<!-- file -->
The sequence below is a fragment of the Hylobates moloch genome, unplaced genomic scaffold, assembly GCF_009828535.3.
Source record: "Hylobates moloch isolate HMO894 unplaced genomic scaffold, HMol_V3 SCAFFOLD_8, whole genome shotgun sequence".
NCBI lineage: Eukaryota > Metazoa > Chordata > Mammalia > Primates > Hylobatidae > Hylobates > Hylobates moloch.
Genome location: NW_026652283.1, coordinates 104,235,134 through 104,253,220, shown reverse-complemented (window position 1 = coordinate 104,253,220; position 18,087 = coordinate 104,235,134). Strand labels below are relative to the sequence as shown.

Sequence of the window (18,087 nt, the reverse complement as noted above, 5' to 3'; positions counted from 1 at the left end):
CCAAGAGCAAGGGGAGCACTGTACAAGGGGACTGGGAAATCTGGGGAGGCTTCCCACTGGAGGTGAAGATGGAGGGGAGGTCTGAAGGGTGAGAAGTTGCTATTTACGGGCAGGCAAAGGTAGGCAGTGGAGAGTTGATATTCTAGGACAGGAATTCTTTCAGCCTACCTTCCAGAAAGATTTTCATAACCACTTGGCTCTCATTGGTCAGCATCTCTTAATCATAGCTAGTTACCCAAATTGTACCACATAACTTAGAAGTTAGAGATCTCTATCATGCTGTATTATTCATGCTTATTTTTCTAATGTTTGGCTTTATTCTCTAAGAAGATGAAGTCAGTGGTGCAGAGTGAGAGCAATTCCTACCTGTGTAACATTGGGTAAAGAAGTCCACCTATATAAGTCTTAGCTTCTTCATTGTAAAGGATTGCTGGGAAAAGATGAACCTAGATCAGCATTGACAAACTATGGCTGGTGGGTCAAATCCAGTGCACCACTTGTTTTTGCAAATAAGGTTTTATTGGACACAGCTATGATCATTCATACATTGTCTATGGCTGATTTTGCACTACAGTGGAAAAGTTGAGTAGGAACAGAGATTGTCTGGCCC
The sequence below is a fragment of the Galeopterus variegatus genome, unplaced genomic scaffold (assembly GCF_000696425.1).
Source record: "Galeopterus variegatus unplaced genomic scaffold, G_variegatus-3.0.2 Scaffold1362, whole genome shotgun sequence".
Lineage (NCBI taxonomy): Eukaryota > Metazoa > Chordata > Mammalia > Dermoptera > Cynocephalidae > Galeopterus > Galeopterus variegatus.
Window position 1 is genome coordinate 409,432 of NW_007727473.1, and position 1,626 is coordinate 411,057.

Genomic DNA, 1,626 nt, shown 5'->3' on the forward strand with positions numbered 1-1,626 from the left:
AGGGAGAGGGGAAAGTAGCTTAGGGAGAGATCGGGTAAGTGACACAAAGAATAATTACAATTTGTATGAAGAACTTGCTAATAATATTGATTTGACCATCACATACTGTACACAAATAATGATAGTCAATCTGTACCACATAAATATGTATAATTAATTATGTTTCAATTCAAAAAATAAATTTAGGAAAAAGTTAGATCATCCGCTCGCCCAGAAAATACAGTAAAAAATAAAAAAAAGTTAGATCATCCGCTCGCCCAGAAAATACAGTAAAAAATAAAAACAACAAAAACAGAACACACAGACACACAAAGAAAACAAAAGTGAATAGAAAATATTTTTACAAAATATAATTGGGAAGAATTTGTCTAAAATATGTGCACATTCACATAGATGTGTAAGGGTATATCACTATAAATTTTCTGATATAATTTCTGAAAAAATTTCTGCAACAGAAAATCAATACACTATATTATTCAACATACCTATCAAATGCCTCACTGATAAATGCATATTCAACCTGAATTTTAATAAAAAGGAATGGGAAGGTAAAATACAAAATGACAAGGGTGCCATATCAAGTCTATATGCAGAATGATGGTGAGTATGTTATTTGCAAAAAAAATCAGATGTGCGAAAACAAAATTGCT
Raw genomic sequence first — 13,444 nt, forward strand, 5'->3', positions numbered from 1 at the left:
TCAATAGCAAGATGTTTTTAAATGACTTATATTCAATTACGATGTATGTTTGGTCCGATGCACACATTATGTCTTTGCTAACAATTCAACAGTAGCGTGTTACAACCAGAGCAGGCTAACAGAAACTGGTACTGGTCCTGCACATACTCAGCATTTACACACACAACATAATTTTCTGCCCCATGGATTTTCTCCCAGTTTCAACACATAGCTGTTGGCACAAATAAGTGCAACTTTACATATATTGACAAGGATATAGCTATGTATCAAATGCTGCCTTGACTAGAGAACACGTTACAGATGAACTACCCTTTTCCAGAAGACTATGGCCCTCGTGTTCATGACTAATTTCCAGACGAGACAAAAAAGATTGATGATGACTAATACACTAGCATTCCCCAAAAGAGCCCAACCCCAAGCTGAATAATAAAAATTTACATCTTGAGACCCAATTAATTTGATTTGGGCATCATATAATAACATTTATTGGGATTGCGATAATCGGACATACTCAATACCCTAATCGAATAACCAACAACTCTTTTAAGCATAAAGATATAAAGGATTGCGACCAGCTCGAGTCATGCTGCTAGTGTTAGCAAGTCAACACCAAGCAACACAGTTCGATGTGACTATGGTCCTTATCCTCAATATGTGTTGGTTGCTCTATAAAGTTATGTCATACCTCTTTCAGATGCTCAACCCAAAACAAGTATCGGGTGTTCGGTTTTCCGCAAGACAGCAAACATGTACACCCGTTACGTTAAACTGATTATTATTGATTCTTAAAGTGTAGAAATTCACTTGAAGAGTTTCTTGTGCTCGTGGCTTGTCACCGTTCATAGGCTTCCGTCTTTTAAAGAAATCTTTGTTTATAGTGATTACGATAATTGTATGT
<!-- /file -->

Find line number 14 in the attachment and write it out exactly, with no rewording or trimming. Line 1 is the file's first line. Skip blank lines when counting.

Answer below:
TCAATAGCAAGATGTTTTTAAATGACTTATATTCAATTACGATGTATGTTTGGTCCGATGCACACATTATGTCTTTGCTAACAATTCAACAGTAGCGTGTTACAACCAGAGCAGGCTAACAGAAACTGGTACTGGTCCTGCACATACTCAGCATTTACACACACAACATAATTTTCTGCCCCATGGATTTTCTCCCAGTTTCAACACATAGCTGTTGGCACAAATAAGTGCAACTTTACATATATTGACAAGGATATAGCTATGTATCAAATGCTGCCTTGACTAGAGAACACGTTACAGATGAACTACCCTTTTCCAGAAGACTATGGCCCTCGTGTTCATGACTAATTTCCAGACGAGACAAAAAAGATTGATGATGACTAATACACTAGCATTCCCCAAAAGAGCCCAACCCCAAGCTGAATAATAAAAATTTACATCTTGAGACCCAATTAATTTGATTTGGGCATCATATAATAACATTTATTGGGATTGCGATAATCGGACATACTCAATACCCTAATCGAATAACCAACAACTCTTTTAAGCATAAAGATATAAAGGATTGCGACCAGCTCGAGTCATGCTGCTAGTGTTAGCAAGTCAACACCAAGCAACACAGTTCGATGTGACTATGGTCCTTATCCTCAATATGTGTTGGTTGCTCTATAAAGTTATGTCATACCTCTTTCAGATGCTCAACCCAAAACAAGTATCGGGTGTTCGGTTTTCCGCAAGACAGCAAACATGTACACCCGTTACGTTAAACTGATTATTATTGATTCTTAAAGTGTAGAAATTCACTTGAAGAGTTTCTTGTGCTCGTGGCTTGTCACCGTTCATAGGCTTCCGTCTTTTAAAGAAATCTTTGTTTATAGTGATTACGATAATTGTATGT